The notion of unbiased reviews (or any form of journalism, for that matter) is pretty laughable to me, so I try to lay my biases out in the open, willingly and transparently. It's for that reason alone that I tell you this: streaming audio products from relatively esoteric audiophile manufacturers often make me want to punch a kitten in the neck. I certainly appreciate any high-end audio brand with the good sense to incorporate modern connectivity and online music services into its products, but let's face it: how many of them truly manage to do it in a way that isn't just a clumsy, kludgey mess?
Thankfully, none of the above applies to the $2,999 Naim Uniti Atom all-in-one wireless music player. I'm just letting you know from the giddy-up that I went into this evaluation with a healthy dose of skepticism. And that was even after falling in love with the little Uniti Atom at this year's CES in Las Vegas.
On the surface there's a lot to love about the Uniti Atom, from the deft mix of high-gloss and matte finishes to the enormous and silky-smooth volume control atop the luxuriously engineered chassis. Then there's the front-panel display: a high-resolution, full-color LCD with proximity sensors that wake it up as you approach. Combine all of that with a bulletproof, backlit wireless remote that's as intuitive as it is gorgeous, and the total package certainly makes an impressive statement sitting on the shelf.
But what sort of total package is it, really? Because the name "all-in-one wireless music player" doesn't really do it justice. In short, the Uniti Atom is pretty much everything you need to set up a fully featured audiophile music system for small to mid-sized rooms, minus speakers, wires, and perhaps a physical media source of your choice. It's a streaming audio player and DAC, with support for Spotify Connect, TIDAL, and Internet radio; it includes protocols like Bluetooth aptX, AirPlay, Chromecast, and UPnP; it supports formats like FLAC, WAV, AIFF, MP3, OGG, WMA, DSD64, AAC, and ALAC; and it has sample rates up to 384-kHz/32-bit. [Editor's note: After the review was completed, Naim also added Roon support to the Uniti lineup.] But the Atom is also a high-quality Class AB integrated amplifier with 40 watts per channel into eight ohms. It's a preamp, too, with one analog input, three digital inputs (one coax, two optical), an optional HDMI connection with ARC, wired and wireless network connectivity, and a stereo analog out that can be used to power a sub or two, should you wish.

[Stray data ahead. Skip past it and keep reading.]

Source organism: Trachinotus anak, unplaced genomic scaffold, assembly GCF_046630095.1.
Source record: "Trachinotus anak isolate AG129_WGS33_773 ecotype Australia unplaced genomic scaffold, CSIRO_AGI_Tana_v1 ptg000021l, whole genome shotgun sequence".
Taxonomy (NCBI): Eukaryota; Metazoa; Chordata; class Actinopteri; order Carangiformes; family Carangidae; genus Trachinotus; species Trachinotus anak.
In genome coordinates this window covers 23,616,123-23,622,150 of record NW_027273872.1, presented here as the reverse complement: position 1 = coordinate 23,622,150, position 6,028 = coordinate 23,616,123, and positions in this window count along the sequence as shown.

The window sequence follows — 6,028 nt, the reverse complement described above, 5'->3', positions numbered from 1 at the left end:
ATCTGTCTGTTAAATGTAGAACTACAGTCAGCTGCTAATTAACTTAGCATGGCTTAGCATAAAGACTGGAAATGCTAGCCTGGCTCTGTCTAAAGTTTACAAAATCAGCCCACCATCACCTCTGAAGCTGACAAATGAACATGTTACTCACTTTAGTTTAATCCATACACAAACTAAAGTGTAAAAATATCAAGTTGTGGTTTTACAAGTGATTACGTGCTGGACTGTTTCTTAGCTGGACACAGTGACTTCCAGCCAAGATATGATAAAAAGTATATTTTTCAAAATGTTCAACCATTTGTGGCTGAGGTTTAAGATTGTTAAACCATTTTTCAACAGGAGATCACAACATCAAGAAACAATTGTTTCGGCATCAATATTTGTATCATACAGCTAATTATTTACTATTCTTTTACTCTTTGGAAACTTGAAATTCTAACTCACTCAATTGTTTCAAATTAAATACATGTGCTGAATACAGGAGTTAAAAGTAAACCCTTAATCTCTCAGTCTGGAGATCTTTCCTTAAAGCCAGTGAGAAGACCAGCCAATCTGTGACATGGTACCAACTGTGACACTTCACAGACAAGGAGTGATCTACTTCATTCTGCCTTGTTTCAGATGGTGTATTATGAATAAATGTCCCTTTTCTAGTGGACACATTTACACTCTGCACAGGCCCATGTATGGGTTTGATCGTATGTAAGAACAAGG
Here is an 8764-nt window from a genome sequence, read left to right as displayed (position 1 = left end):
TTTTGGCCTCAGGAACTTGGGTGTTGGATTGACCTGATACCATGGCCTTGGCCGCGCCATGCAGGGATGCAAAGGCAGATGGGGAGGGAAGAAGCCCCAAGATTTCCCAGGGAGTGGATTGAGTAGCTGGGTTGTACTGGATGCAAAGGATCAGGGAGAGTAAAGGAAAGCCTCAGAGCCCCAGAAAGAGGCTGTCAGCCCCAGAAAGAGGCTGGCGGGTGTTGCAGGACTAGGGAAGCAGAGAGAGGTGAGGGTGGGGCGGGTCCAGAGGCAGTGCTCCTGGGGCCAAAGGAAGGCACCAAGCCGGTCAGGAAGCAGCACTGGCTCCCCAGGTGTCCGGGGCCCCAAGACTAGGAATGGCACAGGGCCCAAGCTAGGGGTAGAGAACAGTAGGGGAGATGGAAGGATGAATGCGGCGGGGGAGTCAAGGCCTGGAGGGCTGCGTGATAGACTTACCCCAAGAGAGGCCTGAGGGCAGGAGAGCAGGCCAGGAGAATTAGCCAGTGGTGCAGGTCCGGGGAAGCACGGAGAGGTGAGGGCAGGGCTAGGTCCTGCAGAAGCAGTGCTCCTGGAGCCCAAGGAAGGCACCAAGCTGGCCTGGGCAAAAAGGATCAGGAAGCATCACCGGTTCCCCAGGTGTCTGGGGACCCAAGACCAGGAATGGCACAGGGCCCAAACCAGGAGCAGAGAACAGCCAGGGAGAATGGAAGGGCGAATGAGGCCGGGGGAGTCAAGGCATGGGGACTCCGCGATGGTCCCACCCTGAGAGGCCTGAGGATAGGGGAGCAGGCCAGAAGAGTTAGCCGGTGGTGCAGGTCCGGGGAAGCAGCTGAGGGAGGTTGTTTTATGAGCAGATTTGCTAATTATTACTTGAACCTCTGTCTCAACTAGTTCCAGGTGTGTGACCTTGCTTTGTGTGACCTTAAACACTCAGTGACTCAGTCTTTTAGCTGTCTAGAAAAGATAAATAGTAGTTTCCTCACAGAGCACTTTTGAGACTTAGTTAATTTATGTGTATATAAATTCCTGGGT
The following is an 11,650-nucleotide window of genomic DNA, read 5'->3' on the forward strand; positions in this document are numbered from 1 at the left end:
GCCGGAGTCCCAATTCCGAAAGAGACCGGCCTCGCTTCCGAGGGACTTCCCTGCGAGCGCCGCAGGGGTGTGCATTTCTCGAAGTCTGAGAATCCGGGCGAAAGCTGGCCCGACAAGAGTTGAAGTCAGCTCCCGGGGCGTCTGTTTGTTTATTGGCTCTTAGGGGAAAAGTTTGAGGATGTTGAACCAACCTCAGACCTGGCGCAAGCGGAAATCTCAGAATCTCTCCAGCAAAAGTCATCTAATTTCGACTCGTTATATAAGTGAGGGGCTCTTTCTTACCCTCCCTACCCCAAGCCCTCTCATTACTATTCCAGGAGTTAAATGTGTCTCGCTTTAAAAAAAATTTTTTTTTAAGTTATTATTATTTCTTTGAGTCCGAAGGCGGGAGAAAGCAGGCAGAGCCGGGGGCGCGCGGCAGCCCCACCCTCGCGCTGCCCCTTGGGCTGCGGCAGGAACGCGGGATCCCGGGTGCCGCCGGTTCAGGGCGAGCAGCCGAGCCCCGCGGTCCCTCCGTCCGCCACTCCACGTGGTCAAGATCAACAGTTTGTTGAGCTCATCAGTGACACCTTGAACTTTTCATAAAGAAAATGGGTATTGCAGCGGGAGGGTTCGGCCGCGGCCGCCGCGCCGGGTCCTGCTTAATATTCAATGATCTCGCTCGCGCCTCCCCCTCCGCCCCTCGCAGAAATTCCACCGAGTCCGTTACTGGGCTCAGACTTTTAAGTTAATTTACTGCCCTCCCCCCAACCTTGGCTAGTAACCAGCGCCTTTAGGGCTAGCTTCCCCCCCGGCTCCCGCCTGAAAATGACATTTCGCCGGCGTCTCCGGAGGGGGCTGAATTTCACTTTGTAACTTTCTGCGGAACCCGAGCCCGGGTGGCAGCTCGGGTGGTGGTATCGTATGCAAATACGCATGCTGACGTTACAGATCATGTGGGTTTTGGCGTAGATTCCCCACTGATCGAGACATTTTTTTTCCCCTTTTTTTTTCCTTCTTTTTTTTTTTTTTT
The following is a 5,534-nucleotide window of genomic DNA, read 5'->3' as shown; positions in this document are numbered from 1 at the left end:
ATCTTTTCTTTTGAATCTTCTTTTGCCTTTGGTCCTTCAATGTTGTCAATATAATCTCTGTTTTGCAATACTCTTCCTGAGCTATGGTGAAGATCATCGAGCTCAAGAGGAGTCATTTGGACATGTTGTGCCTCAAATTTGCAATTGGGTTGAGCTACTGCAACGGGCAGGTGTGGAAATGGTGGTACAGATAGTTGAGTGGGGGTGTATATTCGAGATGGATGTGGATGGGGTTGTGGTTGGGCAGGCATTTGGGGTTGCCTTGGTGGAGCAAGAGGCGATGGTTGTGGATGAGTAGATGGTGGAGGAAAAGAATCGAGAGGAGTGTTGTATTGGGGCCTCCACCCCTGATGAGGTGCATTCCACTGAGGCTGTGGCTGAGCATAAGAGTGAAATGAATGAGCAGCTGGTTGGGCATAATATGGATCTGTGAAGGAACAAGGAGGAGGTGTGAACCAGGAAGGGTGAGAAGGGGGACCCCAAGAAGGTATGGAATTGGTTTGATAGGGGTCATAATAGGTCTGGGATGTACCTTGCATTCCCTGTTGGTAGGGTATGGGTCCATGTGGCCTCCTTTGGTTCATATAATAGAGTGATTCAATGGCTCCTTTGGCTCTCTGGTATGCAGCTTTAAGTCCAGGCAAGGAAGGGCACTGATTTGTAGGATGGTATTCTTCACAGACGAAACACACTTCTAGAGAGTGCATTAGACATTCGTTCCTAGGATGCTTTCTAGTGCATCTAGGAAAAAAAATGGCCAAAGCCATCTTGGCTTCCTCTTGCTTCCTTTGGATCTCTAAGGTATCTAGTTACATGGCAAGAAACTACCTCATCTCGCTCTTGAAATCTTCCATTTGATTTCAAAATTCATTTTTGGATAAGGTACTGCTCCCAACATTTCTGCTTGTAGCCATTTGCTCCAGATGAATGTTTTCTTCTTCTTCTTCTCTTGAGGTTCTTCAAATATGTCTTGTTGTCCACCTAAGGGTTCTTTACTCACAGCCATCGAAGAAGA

It also boasts full-fledged multi-room audio compatibility with the rest of the Uniti lineup, including the $6,995 Uniti Nova (which boasts more inputs, SD card support, and a beefier 80 watts per channel of amplification), the $5,495 Uniti Star (with its 70-wpc amplification, built-in CD player, and CD-ripping capabilities), and the $2,595 Uniti Core (a standalone CD ripper and music server with a modular design that allows you to add and upgrade your own hard disk or solid-state drive)--as well as Naim's Mu-so ($1,499) and Mu-so Qb ($999) wireless speaker/players.